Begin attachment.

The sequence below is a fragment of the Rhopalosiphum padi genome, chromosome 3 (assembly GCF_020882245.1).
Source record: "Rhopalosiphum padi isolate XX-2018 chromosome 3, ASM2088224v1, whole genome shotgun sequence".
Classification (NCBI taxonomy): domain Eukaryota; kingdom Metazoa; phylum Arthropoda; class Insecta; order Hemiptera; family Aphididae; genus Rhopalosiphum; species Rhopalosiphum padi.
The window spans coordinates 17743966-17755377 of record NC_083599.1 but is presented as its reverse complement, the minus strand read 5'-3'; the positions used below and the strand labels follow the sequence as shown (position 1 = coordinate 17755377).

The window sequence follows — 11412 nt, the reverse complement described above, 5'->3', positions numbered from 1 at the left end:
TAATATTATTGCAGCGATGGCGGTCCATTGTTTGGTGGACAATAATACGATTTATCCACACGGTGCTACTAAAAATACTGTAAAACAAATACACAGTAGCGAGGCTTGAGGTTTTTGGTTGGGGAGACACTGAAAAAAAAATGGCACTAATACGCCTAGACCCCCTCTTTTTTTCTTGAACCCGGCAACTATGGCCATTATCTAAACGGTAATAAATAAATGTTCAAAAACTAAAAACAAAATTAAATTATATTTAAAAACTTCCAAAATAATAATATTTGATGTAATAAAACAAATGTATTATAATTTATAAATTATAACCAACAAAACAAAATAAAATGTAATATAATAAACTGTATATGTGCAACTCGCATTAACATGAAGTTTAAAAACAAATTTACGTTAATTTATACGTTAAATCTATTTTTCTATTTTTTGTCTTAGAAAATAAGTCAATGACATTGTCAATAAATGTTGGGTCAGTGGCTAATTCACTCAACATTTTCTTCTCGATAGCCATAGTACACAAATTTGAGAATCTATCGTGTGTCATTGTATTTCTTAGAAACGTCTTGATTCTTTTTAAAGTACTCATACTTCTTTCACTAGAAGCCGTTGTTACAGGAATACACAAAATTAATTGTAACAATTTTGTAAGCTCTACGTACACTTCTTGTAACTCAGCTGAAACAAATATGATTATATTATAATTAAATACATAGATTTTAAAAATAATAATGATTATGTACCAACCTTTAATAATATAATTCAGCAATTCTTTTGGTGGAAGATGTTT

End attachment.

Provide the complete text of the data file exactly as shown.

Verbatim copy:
The sequence below is a fragment of the Rhopalosiphum padi genome, chromosome 3 (assembly GCF_020882245.1).
Source record: "Rhopalosiphum padi isolate XX-2018 chromosome 3, ASM2088224v1, whole genome shotgun sequence".
Classification (NCBI taxonomy): domain Eukaryota; kingdom Metazoa; phylum Arthropoda; class Insecta; order Hemiptera; family Aphididae; genus Rhopalosiphum; species Rhopalosiphum padi.
The window spans coordinates 17743966-17755377 of record NC_083599.1 but is presented as its reverse complement, the minus strand read 5'-3'; the positions used below and the strand labels follow the sequence as shown (position 1 = coordinate 17755377).

The window sequence follows — 11412 nt, the reverse complement described above, 5'->3', positions numbered from 1 at the left end:
TAATATTATTGCAGCGATGGCGGTCCATTGTTTGGTGGACAATAATACGATTTATCCACACGGTGCTACTAAAAATACTGTAAAACAAATACACAGTAGCGAGGCTTGAGGTTTTTGGTTGGGGAGACACTGAAAAAAAAATGGCACTAATACGCCTAGACCCCCTCTTTTTTTCTTGAACCCGGCAACTATGGCCATTATCTAAACGGTAATAAATAAATGTTCAAAAACTAAAAACAAAATTAAATTATATTTAAAAACTTCCAAAATAATAATATTTGATGTAATAAAACAAATGTATTATAATTTATAAATTATAACCAACAAAACAAAATAAAATGTAATATAATAAACTGTATATGTGCAACTCGCATTAACATGAAGTTTAAAAACAAATTTACGTTAATTTATACGTTAAATCTATTTTTCTATTTTTTGTCTTAGAAAATAAGTCAATGACATTGTCAATAAATGTTGGGTCAGTGGCTAATTCACTCAACATTTTCTTCTCGATAGCCATAGTACACAAATTTGAGAATCTATCGTGTGTCATTGTATTTCTTAGAAACGTCTTGATTCTTTTTAAAGTACTCATACTTCTTTCACTAGAAGCCGTTGTTACAGGAATACACAAAATTAATTGTAACAATTTTGTAAGCTCTACGTACACTTCTTGTAACTCAGCTGAAACAAATATGATTATATTATAATTAAATACATAGATTTTAAAAATAATAATGATTATGTACCAACCTTTAATAATATAATTCAGCAATTCTTTTGGTGGAAGATGTTT